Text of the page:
I’ve never really thought that raising the minimum wage was that big of a deal, mostly because the final, politically derived, wage level is so much lower than most low-income people actually get.

When I worked at McDonald’s in the early 90s, the minimum wage was raised(in WA state, or federal, I don’t remember). It didn’t effect wages much, because after a few months, everyone typically got raises that pushed them over what the new mimimum wage was set to. So it effectively raised the wages of employees who are in their first six months of employment. (4.75 an hour to 5.25 an hour) It didn’t matter to people who worked their longer, because a person who worked there for 2 years was already at 6.50-7 an hour.

Over time i’ve come to realize that the polticially viable level of minimum wage, is far below the level of minimum wage that would be economically damaging. It also only tends to effect minimum wage job hoppers, who never stay at any one job long enough to achieve significant raises. (Agriculture would be an exception, but that farm labor market is distorted by illegal or undocumented labor).

The minimum wage doesn’t hurt, but it certainly doesn’t help.

posted by William Crim on December 19, 2006 #

Medium stupid = smart, but not smart enough to agree with Aaron

posted by David Karn on December 19, 2006 #

And for some reason I thought the real reason for increasing the minimum wage wasn’t to help those employees, but to allow Congress to increase the poverty threshold. This is since the minimum wage is a factor in how to calculate the poverty line.


I guess that makes me a “medium stupid” individual.

posted by Micheal on December 19, 2006 #

I’m really surprised at the tone of this post.

I think you would have been better off stating that it is dangerous when people are only very narrowly exposed to certain ideas.

No exposure, and they don’t really think about it. Too little exposure, and they aren’t considering enough of what’s involved. Enough exposure, and they arrive at a more complete understanding of what something means.

To call people “stupid” is a dangerous thing. Surprising considering your previous post about encouraging people to not be afraid to be wrong or make mistakes.

posted by Michael on December 19, 2006 #

Medium stupid: smart enough to understand what you’re told.

posted by Andrew Yates on December 19, 2006 #

I don’t understand this argument against minimum wage. If minimum wage versus employment was a simple inverse function, then why not lower minimum wage and solve unemployment! Oh wait…

Anyone who believes in “trickle-down” economics yet is against raising minimum wage is a hypocrite.

posted by Andrew Yates on December 19, 2006 #

“As Christopher Hayes points out in his genius article, Is A Little Economics A Dangerous Thing?,the uneducated American thinks raising the minimum wage is a pretty good idea — after all, people deserve to be paid more than $5 an hour. “

I’m a bit confused. Where exactly does Christopher Hayes say that the uneducated American thinks raising the minimum wage is a good idea or that Economic Prize winners support raising the minimum wage?

Also the title of the article is “What We Learn When We Learn Economics”. “Is a little economics a dangerous thing?” is just the subtitle.

posted by Crimson on December 20, 2006 #

“Where exactly… say… Economic Prize winners support raising the minimum wage?”

Crimson, is in the second page of the article. Look for “in fact, in October, 650 economists, including five Nobel Laureates, signed a letter advocating an increase in the U.S. minimum wage to $8 an hour”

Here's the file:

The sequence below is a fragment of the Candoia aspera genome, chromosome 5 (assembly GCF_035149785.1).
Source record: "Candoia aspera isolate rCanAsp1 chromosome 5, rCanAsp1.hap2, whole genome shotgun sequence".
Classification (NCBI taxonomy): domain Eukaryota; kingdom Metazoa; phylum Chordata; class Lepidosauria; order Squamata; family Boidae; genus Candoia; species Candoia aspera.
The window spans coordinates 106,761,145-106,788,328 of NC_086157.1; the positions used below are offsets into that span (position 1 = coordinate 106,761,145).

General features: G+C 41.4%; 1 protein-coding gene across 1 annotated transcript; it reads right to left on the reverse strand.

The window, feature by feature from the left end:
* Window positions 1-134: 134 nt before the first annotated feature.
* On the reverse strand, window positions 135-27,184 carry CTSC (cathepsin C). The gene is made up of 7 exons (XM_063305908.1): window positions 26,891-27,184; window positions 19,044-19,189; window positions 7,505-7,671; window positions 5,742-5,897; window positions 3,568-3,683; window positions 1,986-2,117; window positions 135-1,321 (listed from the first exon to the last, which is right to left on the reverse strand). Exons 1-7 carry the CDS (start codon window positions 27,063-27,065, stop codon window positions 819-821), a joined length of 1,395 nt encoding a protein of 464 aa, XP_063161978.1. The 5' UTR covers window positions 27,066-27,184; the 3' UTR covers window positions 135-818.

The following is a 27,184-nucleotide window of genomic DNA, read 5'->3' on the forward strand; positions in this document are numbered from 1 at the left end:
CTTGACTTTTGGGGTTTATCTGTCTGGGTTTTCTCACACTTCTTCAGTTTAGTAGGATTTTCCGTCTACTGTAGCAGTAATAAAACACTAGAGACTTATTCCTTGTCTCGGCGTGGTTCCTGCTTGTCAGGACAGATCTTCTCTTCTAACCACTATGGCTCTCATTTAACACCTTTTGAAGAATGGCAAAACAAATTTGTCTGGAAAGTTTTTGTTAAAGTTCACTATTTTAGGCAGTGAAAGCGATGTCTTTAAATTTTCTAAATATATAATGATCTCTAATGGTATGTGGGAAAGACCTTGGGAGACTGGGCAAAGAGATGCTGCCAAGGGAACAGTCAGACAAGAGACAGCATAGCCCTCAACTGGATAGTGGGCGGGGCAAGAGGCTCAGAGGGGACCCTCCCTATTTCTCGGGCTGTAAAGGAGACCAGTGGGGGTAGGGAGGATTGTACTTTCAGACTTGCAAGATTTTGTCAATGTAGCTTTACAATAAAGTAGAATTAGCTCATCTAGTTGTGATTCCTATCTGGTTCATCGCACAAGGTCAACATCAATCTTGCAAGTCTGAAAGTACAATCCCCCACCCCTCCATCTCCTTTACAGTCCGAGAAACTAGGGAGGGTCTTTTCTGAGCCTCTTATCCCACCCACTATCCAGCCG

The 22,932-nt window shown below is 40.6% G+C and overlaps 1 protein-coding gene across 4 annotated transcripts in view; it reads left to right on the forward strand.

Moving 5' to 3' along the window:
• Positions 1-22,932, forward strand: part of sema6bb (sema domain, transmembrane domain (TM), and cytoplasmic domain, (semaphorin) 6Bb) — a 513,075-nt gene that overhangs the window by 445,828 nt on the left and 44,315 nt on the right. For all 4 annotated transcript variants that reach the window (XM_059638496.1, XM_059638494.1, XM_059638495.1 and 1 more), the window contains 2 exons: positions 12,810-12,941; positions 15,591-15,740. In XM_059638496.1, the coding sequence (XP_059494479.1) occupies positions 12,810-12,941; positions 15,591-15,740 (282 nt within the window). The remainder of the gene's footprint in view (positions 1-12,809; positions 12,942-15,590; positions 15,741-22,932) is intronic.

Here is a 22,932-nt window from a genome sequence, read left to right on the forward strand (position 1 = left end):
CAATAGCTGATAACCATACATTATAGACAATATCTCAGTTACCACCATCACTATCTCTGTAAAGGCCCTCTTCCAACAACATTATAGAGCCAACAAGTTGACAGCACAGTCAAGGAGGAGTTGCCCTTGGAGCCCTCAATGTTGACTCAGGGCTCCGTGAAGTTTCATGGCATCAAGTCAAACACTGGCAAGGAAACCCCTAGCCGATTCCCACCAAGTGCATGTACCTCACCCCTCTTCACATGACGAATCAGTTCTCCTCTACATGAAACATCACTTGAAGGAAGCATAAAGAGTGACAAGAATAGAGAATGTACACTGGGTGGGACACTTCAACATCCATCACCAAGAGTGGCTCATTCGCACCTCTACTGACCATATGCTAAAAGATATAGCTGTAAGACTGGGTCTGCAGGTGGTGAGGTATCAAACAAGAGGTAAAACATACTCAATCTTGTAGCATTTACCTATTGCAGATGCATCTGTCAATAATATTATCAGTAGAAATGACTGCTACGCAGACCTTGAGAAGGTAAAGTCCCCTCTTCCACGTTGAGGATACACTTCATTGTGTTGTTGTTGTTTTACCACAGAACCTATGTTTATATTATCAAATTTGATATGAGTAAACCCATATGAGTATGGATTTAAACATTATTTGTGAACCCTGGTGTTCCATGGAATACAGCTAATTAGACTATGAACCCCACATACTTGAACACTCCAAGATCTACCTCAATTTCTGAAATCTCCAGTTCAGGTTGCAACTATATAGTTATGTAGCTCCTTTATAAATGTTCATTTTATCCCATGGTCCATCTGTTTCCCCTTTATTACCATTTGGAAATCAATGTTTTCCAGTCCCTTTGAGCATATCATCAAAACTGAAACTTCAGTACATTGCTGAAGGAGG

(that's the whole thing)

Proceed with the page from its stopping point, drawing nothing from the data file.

You can read the letter here: http://www.epi.org/content.cfm/minwagestmt2006

The article never mention that the uneducated American thinks raising the minimum wage is a pretty good idea.

posted by Sergio G. on December 22, 2006 #

For one picture of why an economist would sign that letter, there’s this: http://gregmankiw.blogspot.com/2006/12/can-600-economists-all-be-wrong.html And there’s really only “a” dozen top-talent economists on that letter, not dozens, and most of them are not “prize winners,” assuming you mean Nobel prize winners, as the letter’s footnotes indicate. I’m sure dozens have won some $500 prize from their grad school departments or whatever, but no one would actually care about those.

I’d really like to see you engage economic policy discussions on the issues more, instead of your “if I change the words it sounds like religion!” and “everyone who thinks this is medium stupid” theories. For example, as Mankiw points out, the main issues that an economist would weigh in this discussion are whether or not a modest increase in the minimum wage will actually decrease employment, and whether there is a large enough group of people unable to make more than minimum wage who will be helped by it. Wikipedia has a (very incomplete) entry on the various empirical studies that have tackled these questions and it’s still unclear. You could weigh the methodology and results of these studies and come to either conclusion. But arguing that the people who disagree with you must be intellectually deficient is not the way problems are solved and arguments are settled among the intelligent and civilized.

posted by on December 25, 2006 #

“But the ‘medium stupid’ American, the kind that gullibly watches the CBS Evening News, is convinced that Iraq is full of weapons of mass destruction that could blow our country to bits at any minute.” … was a true sentence in 2003 … today that same sentence would read: “But the “medium stupid” American, the kind that gullibly watches the CBS Evening News, is convinced that victory in Iraq is a well defined achievable goal”. In the interest of truthiness i took out your mention of the New York Times because then you need a new catagory: ‘medium stupid Plus’.

Looking forward to your documentary !

posted by Seth Russell on December 27, 2006 #